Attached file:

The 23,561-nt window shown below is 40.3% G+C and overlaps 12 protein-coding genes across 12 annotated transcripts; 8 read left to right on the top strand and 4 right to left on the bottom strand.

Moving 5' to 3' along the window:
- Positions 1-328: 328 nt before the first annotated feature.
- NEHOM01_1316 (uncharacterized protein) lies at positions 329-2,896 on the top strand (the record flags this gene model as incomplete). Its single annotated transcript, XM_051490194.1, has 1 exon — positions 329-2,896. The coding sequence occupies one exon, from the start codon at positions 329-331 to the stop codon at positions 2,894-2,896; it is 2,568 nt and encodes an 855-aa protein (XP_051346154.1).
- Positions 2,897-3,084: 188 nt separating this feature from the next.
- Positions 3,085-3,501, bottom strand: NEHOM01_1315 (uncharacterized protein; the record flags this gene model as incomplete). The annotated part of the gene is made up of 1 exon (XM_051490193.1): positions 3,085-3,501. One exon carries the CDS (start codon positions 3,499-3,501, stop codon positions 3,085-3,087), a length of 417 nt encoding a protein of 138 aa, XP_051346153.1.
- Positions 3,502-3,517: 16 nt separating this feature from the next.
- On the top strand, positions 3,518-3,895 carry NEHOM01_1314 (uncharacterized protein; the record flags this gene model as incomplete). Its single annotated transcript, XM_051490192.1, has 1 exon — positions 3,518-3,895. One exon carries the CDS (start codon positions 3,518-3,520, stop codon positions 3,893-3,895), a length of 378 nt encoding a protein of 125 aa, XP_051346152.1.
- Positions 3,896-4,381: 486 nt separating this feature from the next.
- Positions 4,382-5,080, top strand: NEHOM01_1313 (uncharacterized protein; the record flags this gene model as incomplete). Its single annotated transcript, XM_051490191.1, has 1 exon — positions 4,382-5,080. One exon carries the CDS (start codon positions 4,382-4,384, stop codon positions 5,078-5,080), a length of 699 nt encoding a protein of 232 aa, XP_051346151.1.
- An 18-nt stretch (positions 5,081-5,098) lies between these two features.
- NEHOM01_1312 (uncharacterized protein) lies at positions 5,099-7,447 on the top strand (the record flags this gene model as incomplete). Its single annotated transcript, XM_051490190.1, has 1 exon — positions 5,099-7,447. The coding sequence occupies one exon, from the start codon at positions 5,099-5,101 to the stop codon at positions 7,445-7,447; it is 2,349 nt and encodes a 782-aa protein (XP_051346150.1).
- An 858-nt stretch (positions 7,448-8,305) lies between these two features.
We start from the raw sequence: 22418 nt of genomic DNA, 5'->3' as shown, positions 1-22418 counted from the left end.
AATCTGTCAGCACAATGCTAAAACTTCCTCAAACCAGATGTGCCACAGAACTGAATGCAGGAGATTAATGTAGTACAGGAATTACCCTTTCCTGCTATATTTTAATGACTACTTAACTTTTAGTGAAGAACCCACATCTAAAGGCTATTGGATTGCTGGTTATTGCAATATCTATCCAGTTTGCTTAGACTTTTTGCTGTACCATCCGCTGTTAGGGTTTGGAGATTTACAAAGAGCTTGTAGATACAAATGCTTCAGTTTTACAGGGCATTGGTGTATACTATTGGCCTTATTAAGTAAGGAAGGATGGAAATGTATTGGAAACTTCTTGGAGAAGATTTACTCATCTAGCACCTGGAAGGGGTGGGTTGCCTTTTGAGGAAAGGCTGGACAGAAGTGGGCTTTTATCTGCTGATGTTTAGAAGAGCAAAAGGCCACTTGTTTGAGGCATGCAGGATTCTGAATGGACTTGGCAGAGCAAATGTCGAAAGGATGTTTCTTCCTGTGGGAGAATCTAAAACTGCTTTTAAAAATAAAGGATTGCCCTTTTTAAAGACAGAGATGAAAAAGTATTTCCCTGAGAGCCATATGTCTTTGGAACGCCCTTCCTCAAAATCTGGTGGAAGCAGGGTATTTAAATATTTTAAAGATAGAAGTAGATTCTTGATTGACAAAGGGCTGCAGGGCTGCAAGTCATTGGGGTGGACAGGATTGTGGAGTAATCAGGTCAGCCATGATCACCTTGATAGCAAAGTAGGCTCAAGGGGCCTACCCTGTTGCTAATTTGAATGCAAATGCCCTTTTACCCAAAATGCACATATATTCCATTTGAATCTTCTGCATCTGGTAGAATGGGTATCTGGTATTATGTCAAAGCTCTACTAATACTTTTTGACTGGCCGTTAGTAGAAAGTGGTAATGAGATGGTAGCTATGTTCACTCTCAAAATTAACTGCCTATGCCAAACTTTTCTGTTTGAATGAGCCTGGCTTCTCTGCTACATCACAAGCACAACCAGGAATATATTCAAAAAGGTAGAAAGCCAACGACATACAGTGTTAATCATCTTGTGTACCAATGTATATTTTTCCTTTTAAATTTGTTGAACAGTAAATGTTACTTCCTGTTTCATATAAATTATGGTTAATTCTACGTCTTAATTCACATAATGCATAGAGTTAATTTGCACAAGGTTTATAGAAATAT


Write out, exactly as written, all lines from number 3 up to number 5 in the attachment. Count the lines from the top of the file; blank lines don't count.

- Positions 1-328: 328 nt before the first annotated feature.
- NEHOM01_1316 (uncharacterized protein) lies at positions 329-2,896 on the top strand (the record flags this gene model as incomplete). Its single annotated transcript, XM_051490194.1, has 1 exon — positions 329-2,896. The coding sequence occupies one exon, from the start codon at positions 329-331 to the stop codon at positions 2,894-2,896; it is 2,568 nt and encodes an 855-aa protein (XP_051346154.1).
- Positions 2,897-3,084: 188 nt separating this feature from the next.